I clean everything in the laundry room slop sink and store it on the table. Everything I need is right there — no more lugging equipment up and down stairs.





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« Last Edit: January 27, 2020, 08:57:53 PM by BrewBama »
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Offline pete b

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Re: Electric Brewing Questions
« Reply #2 on: January 27, 2020, 12:17:39 PM »
That’s a great solution Brewbama. The 240 volt is not a dealbreaker but my laundry is in an alcove in my bathroom so it’s one more thing to do if necessary. I noticed the tub right away and love it. Do you aerate your wort in the washing machine? Just put it on spin cycle and put the drain hose in your fermenter?
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Offline ulander6206

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Re: Electric Brewing Questions
« Reply #3 on: January 27, 2020, 01:32:11 PM »
I believe that 110v induction hot plate can work well. see the link https://byo.com/article/induction-brewing/ The ventilation solution shown is crucial. I believe that John Blickmann has written an article on the AHA forum on how to size your ventilation system to ensure that you remove the excess water vapor and allow in the make up air.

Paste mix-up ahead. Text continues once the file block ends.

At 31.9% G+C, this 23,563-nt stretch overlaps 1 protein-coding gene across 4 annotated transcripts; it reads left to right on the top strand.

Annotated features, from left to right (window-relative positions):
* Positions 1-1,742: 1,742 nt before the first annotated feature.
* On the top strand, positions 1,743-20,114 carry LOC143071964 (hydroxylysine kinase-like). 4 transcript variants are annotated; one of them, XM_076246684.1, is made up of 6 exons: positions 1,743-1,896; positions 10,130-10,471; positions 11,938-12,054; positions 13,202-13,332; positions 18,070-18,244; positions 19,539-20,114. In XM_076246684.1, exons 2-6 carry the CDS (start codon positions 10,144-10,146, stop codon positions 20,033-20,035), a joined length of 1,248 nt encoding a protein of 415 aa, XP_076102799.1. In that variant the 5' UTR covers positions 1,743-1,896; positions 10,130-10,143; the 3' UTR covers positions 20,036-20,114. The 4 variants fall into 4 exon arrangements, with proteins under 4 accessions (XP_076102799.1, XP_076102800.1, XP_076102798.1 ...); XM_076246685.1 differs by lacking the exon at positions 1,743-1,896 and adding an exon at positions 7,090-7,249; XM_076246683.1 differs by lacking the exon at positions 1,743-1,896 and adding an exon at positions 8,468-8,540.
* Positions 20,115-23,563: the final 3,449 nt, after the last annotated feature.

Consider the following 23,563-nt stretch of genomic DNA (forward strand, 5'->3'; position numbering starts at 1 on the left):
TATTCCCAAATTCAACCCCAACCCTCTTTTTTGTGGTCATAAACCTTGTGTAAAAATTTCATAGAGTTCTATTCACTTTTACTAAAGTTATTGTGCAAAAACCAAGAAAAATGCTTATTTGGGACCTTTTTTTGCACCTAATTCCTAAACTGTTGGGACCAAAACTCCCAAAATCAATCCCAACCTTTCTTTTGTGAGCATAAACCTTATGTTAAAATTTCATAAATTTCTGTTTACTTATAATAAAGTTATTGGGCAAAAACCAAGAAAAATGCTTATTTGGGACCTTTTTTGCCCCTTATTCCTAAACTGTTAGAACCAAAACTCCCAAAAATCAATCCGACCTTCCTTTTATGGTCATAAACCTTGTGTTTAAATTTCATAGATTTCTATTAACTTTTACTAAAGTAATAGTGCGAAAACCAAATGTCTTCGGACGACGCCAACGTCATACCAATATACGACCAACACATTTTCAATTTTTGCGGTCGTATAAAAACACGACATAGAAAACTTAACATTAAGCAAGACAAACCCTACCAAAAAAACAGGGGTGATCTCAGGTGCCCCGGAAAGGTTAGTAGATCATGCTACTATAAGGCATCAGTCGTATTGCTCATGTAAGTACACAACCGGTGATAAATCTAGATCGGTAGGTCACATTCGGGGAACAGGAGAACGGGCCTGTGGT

Offline Kevin

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Re: Electric Brewing Questions
« Reply #4 on: January 27, 2020, 02:49:34 PM »
You could go with a coffee urn style system for space saving and ease of cleaning or something like this from High Gravity.

https://youtu.be/VjbSfih9TuY

I have a three vessel herms from high gravity but am considering their smaller 5 gallon version of the one shown in the video for brewing indoors during the winter.
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Offline BrewBama

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Re: Electric Brewing Questions
« Reply #5 on: January 27, 2020, 03:01:06 PM »
That’s a great solution Brewbama. The 240 volt is not a dealbreaker but my laundry is in an alcove in my bathroom so it’s one more thing to do if necessary. I noticed the tub right away and love it. Do you aerate your wort in the washing machine? Just put it on spin cycle and put the drain hose in your fermenter?